The combination of products with "built-in smart technology" with consumers' expectations of a "best-in-class experience" means mundane, manually performed tasks will be replaced by new "exciting and indispensable services," says Accenture innovation division Fjord in two reports.
Fjord reckons we're on the cusp of a new way of doing things. That includes the fact that user requirements will be addressed dynamically, contextually, and in real-time—more so than ever before.
A "vast network" will link the components, Fjord says on its website.
The consultancy explains that a number of digital trends forecast that these "next generation" experiences will come to fruition.
Those trends include that devices now listen and respond to the user. Fjord says it's not just wearables and smartphones, either. Data streams are learning and "responding in real-time through intent-driven, increasingly effortless, 'micromoments,'" it says in a report.
Digitization is "flattening" privilege, it says. People like that. Democratized luxury, such as personal driver services like Lyft and virtual assistants like Facebook M, are "elevating our standard of living" and bringing luxury to the everyman. And we want more of it.
Also, newly "empowered consumers" are monitoring their own health through devices, as one example. Virtual Reality (VR) is no longer a "futuristic fantasy" but is close to becoming a mainstream tool for immersive learning and entertainment.
Additionally, Fjord says that services that can anticipate needs by "suggesting options or automating low-maintenance decisions, such as found in Google Now."
Now, you may well be thinking to yourself: Haven't we been promised a better life through technology in the past? And, did it actually happen?
Well, Fjord, lists the waves of technological progress that have led to this transformation to "responsive Living Services" that it says are now deliverable "at scale."
The report says the 1990's brought us "early social media and the dawn of desktop web."
The second wave was the "mobile revolution" of the Naughties, with "mass smartphone penetration; app ecosystems; cloud storage; geo-location and real-time contextual services."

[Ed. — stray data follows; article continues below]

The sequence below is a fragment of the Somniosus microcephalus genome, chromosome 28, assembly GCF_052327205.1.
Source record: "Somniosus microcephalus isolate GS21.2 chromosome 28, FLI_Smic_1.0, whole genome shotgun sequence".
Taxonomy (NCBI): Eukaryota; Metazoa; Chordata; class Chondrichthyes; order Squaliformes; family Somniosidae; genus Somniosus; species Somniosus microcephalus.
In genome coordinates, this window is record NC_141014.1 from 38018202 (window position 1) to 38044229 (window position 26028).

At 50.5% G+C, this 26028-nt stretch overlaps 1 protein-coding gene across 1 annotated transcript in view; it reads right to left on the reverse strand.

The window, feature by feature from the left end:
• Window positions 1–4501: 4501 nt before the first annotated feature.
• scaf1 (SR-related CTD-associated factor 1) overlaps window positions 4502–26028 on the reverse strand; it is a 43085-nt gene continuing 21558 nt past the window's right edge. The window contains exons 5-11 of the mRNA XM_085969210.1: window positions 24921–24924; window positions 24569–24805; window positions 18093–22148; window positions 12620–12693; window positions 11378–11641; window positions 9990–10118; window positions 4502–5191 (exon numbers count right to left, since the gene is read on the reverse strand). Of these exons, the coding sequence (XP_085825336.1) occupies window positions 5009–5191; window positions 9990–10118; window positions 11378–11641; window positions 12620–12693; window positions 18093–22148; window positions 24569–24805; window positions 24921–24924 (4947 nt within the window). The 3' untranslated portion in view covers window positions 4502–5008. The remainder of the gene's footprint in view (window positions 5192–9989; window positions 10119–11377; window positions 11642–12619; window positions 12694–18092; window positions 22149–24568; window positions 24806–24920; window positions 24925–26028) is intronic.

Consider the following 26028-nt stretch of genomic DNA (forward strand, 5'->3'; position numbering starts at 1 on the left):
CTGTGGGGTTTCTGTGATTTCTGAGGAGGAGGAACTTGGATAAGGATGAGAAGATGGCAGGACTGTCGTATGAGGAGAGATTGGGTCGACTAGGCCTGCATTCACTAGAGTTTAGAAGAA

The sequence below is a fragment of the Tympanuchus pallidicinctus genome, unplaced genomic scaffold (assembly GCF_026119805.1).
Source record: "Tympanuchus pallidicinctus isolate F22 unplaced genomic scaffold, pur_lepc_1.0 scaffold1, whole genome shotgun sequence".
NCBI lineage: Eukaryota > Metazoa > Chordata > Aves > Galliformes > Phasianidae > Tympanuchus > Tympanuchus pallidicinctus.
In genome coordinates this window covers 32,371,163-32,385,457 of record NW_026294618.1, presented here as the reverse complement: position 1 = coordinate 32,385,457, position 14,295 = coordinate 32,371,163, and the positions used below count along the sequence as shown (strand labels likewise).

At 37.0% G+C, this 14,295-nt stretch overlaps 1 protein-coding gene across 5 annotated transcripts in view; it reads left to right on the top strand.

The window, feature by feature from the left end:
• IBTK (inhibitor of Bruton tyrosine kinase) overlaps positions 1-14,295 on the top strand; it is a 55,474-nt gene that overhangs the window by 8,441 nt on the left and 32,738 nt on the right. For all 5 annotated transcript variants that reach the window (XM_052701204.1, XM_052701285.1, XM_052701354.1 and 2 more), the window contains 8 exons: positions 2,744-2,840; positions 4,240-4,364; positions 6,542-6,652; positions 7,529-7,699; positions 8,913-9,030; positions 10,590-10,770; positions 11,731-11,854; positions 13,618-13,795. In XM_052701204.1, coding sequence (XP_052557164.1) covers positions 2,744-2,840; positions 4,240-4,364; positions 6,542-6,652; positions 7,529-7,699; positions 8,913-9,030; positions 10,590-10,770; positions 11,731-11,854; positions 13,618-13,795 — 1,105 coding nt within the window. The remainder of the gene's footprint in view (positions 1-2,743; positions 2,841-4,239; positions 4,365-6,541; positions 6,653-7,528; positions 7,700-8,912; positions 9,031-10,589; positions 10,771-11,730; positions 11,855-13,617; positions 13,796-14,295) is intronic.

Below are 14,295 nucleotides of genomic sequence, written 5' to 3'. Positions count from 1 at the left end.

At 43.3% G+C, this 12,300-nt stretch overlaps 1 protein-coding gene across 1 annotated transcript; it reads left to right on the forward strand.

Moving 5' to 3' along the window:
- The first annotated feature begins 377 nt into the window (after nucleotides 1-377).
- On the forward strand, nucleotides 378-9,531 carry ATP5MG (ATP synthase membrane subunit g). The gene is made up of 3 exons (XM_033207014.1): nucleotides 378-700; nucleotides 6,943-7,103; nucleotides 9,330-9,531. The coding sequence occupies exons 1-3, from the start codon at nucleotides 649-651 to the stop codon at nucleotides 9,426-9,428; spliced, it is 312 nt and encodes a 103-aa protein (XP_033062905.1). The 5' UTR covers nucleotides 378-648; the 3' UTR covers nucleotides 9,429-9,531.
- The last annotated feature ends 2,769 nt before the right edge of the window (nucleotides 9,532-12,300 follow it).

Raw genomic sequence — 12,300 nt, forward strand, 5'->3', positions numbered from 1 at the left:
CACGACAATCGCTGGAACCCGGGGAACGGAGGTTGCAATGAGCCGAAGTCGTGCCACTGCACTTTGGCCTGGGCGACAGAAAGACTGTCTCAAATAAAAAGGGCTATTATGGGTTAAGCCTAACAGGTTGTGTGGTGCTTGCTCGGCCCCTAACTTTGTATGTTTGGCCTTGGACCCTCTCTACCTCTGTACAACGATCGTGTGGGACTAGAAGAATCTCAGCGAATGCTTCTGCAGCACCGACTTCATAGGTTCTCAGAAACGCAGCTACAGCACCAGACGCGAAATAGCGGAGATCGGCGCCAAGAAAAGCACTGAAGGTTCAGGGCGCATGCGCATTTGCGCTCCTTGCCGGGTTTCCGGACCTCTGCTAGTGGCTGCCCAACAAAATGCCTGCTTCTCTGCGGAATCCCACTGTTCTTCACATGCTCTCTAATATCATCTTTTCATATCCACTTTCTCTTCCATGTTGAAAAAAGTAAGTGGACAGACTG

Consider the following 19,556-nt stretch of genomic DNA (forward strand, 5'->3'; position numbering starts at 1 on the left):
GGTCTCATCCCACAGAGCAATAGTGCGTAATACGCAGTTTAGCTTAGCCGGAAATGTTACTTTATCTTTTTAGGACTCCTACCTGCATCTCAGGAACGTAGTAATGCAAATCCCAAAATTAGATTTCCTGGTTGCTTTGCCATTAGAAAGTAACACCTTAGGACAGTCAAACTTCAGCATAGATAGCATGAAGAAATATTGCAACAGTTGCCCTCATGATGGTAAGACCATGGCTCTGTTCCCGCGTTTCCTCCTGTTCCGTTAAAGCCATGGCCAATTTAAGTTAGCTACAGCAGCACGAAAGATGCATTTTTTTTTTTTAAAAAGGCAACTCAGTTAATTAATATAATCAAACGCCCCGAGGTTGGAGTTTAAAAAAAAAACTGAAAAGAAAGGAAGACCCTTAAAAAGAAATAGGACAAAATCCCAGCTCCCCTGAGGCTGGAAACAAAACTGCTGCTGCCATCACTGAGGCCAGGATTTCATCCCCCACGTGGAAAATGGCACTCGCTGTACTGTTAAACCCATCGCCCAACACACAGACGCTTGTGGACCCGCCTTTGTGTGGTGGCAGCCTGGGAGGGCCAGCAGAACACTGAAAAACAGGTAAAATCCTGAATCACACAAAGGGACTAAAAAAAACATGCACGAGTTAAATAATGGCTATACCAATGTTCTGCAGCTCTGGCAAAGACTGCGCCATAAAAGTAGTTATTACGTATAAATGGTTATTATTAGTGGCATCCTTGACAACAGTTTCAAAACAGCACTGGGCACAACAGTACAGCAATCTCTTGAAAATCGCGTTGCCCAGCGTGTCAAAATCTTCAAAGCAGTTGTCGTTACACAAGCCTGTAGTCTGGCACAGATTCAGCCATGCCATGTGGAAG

Then we see the 2010's bringing these 'Rise of Living' services, Fjord says, made up of connected environments and contextual data moving beyond IoT, with consumer expectations driving demand.
For the first time, it's all about to gel, Fjord thinks.
How it will eventually happen
Now, Fjord is talking about 2016 for its "exciting and indispensable services" deliverable.
However, I'm going to argue that even if Fjord is off by a few years, by 2020 we are going to be seeing something close to what it's talking about in these two reports.
The reasons: Firstly, we'll likely have 5G mobile wireless in 2020, and along with that will come significantly more bandwidth. That bandwidth will be needed to transmit and receive the massive amounts of data needed for true connected intelligence.
Secondly, we may have quantum computing by then. Quantum computing, with its gate-driven processing, has seen recent advances, although it is still largely theoretical.
Quantum computers could be a 100-million times speedier than conventional computers, an Extreme Tech article claims about Google's version. This would enable faster algorithm writing and processing for more seamless digitization.
And thirdly, we'll likely see faster IoT chips that use less power than today's. Combine that with new materials like highly conductive graphene, plus expected improvements in battery tech, and a major hindrance in the 'sensors everywhere' idea is removed.
So, whether it's in 2016 or 2020 and beyond, the digitization of everything will eventually happen.
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